The Sportsman Motel is located in the heart of the Big Hole Valley.
The Fishing is right outside on the Big Hole River There’s world-class fly fishing on The Big Hole River for rainbow, brown, cutthroat and grayling. Our section of the river is floatable most of the season, with wading most successful in late July, August, September and early October. The Beaverhead, Ruby and Jefferson Rivers – all famous for blue-ribbon trout fishing – are within an easy drive of Melrose.
We manage six acres of Big Hole River frontage with the Caddis House located just outside of town. The unique house is available to rent. You can float fish or wade from there.
There are over 30 lakes in the area, plus beaver ponds and mountain streams. You can get to some fishing spots directly from a road; others will take some hiking. You’re not likely to see another fisherman, but you may see a moose or bald eagle.
The Forest Service has a Lake and Fish Directory under “Fishing” on their website. Check them out at the Beaverhead-Deerlodge National Forest fishing website. You will find information on the lake – location, depth, size – and a list of the types of fish just waiting to be caught.
Fishing licenses, flies, equipment and shuttles are available at either fly shop in town: Headwaters Fly Shop @ 406-835-2621 and Sunrise Fly Shop @ 406-835-3474. Expert guides are available in Melrose and throughout the area.
The Beaverhead-Deer Lodge National Forest is ten minutes from the motel and trophy-class elk, mule deer and whitetail are definitely out there. You’ll also find black bear, moose, bighorn sheep and mountain goats. There is a very huntable antelope population with some nice bucks on nearby state land and BLM land. Altitude ranges from 5,000 to 9,000 feet … pretty mild for a Rocky Mountain hunt.
If game bird hunting is more your style, we have strong sage, sharp-tailed and mountain grouse populations. The waters of the area attract migratory ducks and geese on the overlapping edges of both the Central and Pacific Flyways.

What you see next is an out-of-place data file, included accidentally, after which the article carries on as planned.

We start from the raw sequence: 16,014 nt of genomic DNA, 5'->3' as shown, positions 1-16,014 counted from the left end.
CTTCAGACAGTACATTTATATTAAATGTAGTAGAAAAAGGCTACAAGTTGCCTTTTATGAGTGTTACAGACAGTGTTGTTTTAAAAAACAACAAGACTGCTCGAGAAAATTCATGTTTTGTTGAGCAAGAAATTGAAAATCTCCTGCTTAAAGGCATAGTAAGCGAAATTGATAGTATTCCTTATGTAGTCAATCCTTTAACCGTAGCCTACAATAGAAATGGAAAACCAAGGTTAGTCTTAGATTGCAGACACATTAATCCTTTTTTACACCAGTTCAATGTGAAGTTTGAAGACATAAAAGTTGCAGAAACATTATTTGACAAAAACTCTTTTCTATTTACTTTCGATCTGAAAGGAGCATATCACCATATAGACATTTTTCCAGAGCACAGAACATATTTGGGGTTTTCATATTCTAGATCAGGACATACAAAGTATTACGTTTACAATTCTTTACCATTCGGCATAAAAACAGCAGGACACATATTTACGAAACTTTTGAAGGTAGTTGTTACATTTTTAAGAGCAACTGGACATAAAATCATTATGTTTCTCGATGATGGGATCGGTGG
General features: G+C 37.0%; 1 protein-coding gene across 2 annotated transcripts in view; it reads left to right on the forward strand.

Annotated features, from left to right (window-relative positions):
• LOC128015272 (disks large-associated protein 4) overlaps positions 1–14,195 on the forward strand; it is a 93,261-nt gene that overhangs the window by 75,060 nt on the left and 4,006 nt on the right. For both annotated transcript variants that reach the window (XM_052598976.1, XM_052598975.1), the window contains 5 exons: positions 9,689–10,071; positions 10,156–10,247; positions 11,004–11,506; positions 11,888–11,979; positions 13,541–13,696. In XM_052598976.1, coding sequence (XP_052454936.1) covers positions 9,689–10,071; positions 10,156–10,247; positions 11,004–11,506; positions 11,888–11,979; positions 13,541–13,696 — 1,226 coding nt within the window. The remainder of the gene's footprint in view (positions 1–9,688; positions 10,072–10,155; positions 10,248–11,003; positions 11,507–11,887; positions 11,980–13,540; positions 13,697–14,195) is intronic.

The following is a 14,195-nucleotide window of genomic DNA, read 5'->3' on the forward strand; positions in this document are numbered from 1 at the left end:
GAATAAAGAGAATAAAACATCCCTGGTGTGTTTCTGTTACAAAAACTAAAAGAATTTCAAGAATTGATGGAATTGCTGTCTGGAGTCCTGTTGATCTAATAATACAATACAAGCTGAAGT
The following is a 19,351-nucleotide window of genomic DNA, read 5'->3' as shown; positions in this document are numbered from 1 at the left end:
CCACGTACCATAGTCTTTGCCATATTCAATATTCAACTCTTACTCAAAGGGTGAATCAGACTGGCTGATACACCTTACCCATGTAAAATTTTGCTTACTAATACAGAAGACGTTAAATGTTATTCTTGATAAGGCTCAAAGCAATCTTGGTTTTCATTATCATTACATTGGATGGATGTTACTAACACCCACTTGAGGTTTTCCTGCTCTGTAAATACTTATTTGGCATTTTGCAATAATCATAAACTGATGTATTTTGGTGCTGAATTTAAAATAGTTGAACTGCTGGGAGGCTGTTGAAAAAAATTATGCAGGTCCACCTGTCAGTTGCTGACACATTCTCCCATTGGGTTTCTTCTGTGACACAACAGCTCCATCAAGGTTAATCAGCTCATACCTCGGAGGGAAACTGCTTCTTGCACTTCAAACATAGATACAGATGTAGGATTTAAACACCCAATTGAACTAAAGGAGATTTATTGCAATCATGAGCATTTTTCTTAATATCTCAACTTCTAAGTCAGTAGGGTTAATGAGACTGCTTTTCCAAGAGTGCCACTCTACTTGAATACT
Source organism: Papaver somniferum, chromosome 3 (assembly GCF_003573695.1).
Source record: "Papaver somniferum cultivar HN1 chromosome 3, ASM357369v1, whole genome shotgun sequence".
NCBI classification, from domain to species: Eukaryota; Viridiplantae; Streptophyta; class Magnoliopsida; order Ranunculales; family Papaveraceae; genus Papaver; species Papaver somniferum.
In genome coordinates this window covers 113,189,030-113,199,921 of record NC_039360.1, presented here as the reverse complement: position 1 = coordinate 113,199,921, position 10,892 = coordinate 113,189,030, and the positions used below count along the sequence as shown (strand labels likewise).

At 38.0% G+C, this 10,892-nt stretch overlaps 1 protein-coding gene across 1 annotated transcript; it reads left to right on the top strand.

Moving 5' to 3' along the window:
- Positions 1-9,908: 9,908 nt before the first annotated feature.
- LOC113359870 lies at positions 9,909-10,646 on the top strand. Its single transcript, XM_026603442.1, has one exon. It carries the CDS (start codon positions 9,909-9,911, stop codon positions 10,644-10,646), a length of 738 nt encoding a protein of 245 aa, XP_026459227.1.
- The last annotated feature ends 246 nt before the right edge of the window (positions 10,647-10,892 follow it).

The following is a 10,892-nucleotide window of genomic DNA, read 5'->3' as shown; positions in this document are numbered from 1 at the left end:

Plan A Hunt
For the details, visit the Montana Fish, Wildlife & Parks’ website. Their Interactive Hunt Planner lets you choose a species and get all the regulations that apply. The site has hunting district, topo and land-ownership maps, plus population and harvest statistics. Start at Montana Fish, Wildlike & Parks under Hunting, then click Planning a Hunt and then the Interactive Hunt Planner icon.
We really are a motel for sportsmen – your hunting dogs are welcome and we’ve got gun-racks in the rooms and skinning gambrels in the side yard. We’ll update you on local conditions when you get here.
There’s still gold in them thar hills. A 27.5 ounce gold nugget was found north of town in 1989, and flakes of gold shimmer in the stream bottoms. You can pan on public land or with permission of local landowners.
It’s an easy day trip from Melrose to Crystal Park, a public mining claim where you just might dig up a 6″ purple quartz crystal. Other mineral treasures to be found in the area include smoky quartz, amethyst, agates and sapphire.
If you’re not inclined to active digging, you can still enjoy the Mineral Museum on the Montana Tech campus in Butte. Over 1500 specimens are on display including that 27.5 ounce nugget. There’s a spectacular mineral collection next door to campus at Hell Roarin’ Gulch, where you’ll also see the World Museum of Mining.
There are hundreds of miles of hiking trails in the Beaverhead-Deerlodge National Forest, which make for an endless number of choices of distance and difficulty.
A local favorite is the Humbug Spires Wilderness Study Area, located about 12 miles north of town. It’s an easy day hike of eight miles round trip into a unique primitive area. The trail has a few steep upgrades, but they’re short ones. For your effort, you’ll be rewarded with an up-close view of the huge granite pillars for which the area was named, a forest of genuinely primeval Douglas fir, and a neat little trout stream.